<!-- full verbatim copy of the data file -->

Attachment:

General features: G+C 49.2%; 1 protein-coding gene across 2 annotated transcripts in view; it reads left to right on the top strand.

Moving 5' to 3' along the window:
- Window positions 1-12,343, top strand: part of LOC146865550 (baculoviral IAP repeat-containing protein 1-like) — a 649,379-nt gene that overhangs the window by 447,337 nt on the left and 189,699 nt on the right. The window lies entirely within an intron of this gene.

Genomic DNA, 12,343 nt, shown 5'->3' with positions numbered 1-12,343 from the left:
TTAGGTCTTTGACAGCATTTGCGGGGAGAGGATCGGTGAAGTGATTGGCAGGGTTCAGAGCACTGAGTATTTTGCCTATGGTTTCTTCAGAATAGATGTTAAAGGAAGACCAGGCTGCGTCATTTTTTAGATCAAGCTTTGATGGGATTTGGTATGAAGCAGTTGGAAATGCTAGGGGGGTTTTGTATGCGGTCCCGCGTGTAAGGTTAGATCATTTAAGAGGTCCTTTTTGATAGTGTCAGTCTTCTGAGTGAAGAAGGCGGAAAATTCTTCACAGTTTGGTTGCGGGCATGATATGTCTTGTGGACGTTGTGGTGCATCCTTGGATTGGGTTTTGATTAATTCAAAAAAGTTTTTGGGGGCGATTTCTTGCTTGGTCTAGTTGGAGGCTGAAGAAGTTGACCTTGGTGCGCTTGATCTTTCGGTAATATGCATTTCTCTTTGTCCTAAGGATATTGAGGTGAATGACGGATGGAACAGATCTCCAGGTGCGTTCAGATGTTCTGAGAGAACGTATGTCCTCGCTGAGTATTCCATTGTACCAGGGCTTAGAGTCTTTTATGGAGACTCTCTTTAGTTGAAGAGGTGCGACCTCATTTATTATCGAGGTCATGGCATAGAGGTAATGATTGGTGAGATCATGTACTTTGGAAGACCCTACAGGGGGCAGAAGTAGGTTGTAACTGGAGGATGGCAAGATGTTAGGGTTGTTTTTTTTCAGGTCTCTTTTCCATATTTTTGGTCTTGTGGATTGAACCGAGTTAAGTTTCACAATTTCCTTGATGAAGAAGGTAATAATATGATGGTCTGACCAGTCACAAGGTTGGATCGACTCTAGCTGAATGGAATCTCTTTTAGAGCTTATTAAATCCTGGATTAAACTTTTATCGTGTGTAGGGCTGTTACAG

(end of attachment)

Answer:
General features: G+C 49.2%; 1 protein-coding gene across 2 annotated transcripts in view; it reads left to right on the top strand.

Moving 5' to 3' along the window:
- Window positions 1-12,343, top strand: part of LOC146865550 (baculoviral IAP repeat-containing protein 1-like) — a 649,379-nt gene that overhangs the window by 447,337 nt on the left and 189,699 nt on the right. The window lies entirely within an intron of this gene.

Genomic DNA, 12,343 nt, shown 5'->3' with positions numbered 1-12,343 from the left:
TTAGGTCTTTGACAGCATTTGCGGGGAGAGGATCGGTGAAGTGATTGGCAGGGTTCAGAGCACTGAGTATTTTGCCTATGGTTTCTTCAGAATAGATGTTAAAGGAAGACCAGGCTGCGTCATTTTTTAGATCAAGCTTTGATGGGATTTGGTATGAAGCAGTTGGAAATGCTAGGGGGGTTTTGTATGCGGTCCCGCGTGTAAGGTTAGATCATTTAAGAGGTCCTTTTTGATAGTGTCAGTCTTCTGAGTGAAGAAGGCGGAAAATTCTTCACAGTTTGGTTGCGGGCATGATATGTCTTGTGGACGTTGTGGTGCATCCTTGGATTGGGTTTTGATTAATTCAAAAAAGTTTTTGGGGGCGATTTCTTGCTTGGTCTAGTTGGAGGCTGAAGAAGTTGACCTTGGTGCGCTTGATCTTTCGGTAATATGCATTTCTCTTTGTCCTAAGGATATTGAGGTGAATGACGGATGGAACAGATCTCCAGGTGCGTTCAGATGTTCTGAGAGAACGTATGTCCTCGCTGAGTATTCCATTGTACCAGGGCTTAGAGTCTTTTATGGAGACTCTCTTTAGTTGAAGAGGTGCGACCTCATTTATTATCGAGGTCATGGCATAGAGGTAATGATTGGTGAGATCATGTACTTTGGAAGACCCTACAGGGGGCAGAAGTAGGTTGTAACTGGAGGATGGCAAGATGTTAGGGTTGTTTTTTTTCAGGTCTCTTTTCCATATTTTTGGTCTTGTGGATTGAACCGAGTTAAGTTTCACAATTTCCTTGATGAAGAAGGTAATAATATGATGGTCTGACCAGTCACAAGGTTGGATCGACTCTAGCTGAATGGAATCTCTTTTAGAGCTTATTAAATCCTGGATTAAACTTTTATCGTGTGTAGGGCTGTTACAG